History of Alabama State University
Alabama State University's rich heritage of service to the people of Montgomery, the State of Alabama, and indeed the nation, began in Marion, Alabama, in 1866 as the Lincoln Normal School, a private institution. Historically, this was ten years after Lincoln issued the "Emancipation Proclamation" and eight years after four million slaves were freed penniless. It has as its aim "Higher Education of the Colored Race". In 1874, it became the first state-supported, historically black institution and was for many years the only school of its kind in the southern states.
With the demands for diversification in careers and new opportunities for it graduates and the new emphasis on excellence, the University in recent years has expanded it role from that of a teacher-training institution to that of a multi-purpose university whose degree-granting programs and offerings are changing and growing to respond to the dynamic society. The university practices an open-door policy to ensure that any student who desires to develop and expand his/her scholastic skills for personal, occupational or professional growth has the opportunity to do so regardless of socio-economic status.
The institution has undergone seven name changes and has been served by thirteen presidents. Today, Alabama State enrolls students in seven major units: University College, the College of Arts and Sciences, the College of Business Administration, the College of Education, the School of Music, the School of Graduate Studies and Continuing Education, and the Division of Aerospace Studies. The academic offerings range from the two-year associate degree, to the baccalaureate and master's degree, through the educational specialist degree programs. The physical plant is approximately 83 acres and is valued at more than $60 million.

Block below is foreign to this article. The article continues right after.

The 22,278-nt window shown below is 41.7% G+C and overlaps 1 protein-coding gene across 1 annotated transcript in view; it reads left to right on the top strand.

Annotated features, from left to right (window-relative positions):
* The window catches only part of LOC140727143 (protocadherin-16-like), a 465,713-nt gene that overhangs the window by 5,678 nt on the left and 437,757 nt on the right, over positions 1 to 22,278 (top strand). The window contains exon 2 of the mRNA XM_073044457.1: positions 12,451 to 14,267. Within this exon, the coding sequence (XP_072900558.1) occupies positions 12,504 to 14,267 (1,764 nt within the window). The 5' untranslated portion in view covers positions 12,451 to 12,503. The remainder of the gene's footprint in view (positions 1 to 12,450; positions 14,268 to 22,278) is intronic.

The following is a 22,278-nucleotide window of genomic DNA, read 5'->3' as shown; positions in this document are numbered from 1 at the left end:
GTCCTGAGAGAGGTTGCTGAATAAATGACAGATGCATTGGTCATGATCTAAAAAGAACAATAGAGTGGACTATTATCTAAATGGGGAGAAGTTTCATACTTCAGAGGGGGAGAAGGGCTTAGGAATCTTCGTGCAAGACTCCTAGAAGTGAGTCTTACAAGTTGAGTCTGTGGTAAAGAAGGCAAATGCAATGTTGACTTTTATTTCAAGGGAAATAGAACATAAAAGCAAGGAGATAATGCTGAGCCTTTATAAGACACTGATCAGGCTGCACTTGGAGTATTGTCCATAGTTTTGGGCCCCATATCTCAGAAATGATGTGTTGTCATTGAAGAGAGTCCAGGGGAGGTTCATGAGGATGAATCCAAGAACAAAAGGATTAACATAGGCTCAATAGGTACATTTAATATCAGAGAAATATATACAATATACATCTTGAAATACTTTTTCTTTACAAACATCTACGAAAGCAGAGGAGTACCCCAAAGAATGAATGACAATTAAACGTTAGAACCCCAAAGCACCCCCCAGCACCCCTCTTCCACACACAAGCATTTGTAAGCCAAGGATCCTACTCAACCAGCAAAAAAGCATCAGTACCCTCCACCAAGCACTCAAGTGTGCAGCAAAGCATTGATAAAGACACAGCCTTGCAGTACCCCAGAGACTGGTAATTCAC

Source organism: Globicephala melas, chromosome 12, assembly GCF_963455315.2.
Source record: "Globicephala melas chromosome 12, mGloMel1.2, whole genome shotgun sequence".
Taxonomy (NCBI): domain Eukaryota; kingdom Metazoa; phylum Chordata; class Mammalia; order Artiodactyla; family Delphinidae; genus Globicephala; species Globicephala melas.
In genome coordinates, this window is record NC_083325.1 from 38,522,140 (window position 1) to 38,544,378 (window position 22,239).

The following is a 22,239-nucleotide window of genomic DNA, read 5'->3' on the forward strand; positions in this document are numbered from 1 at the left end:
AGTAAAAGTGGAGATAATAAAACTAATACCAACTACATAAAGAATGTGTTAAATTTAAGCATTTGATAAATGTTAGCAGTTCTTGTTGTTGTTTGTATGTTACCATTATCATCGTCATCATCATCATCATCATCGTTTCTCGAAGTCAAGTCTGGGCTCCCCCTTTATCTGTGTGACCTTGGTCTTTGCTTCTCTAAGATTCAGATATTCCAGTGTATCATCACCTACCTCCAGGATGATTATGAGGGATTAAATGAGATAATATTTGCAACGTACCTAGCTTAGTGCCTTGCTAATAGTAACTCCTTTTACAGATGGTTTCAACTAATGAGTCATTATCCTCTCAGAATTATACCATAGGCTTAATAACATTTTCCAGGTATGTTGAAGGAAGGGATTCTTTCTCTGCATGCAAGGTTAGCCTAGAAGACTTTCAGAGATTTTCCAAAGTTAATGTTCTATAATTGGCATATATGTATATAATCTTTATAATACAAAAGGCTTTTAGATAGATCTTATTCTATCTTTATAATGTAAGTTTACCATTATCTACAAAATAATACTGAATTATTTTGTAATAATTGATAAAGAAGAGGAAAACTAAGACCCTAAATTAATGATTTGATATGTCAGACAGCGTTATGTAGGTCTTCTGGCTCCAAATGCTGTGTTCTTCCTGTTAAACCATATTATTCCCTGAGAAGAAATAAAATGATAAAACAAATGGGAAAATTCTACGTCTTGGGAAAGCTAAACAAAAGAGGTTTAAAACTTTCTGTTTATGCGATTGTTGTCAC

Detroit Chapter History
The Detroit Chapter was the first to be organized as an alumni chapter of the Alabama State University, during the latter part of the 1940s. The need was great at this time, for those who had been fortunate enough to attend or graduate from the University to band together. This effort was to ensure that no young person desirous of developing or expanding his/her scholastic skills would be turned away due to lack of funds.
During and immediately after World War II many Blacks migrated to the north from the south in search of better economic opportunities. Many who migrated were teachers from the historic Alabama State University. By word of mouth, a few determined and courageous Alabama State University graduates spread the news rapidly that an alumni chapter was to be started in Detroit.
After the birth of the Detroit Chapter, surrounding states and states all over the country began forming alumni chapters. Today, we are indeed proud of the accomplishments being made by all the chapters. These chapters makes up our illustrious National Alumni Association of the Alabama State University.
Dr. Robert Bryant(left) 2018-2020 Univeristy Pres. Dr. Quinton Ross
Flora Vann 2015-2017
Darren Tatum(right) 2012-2014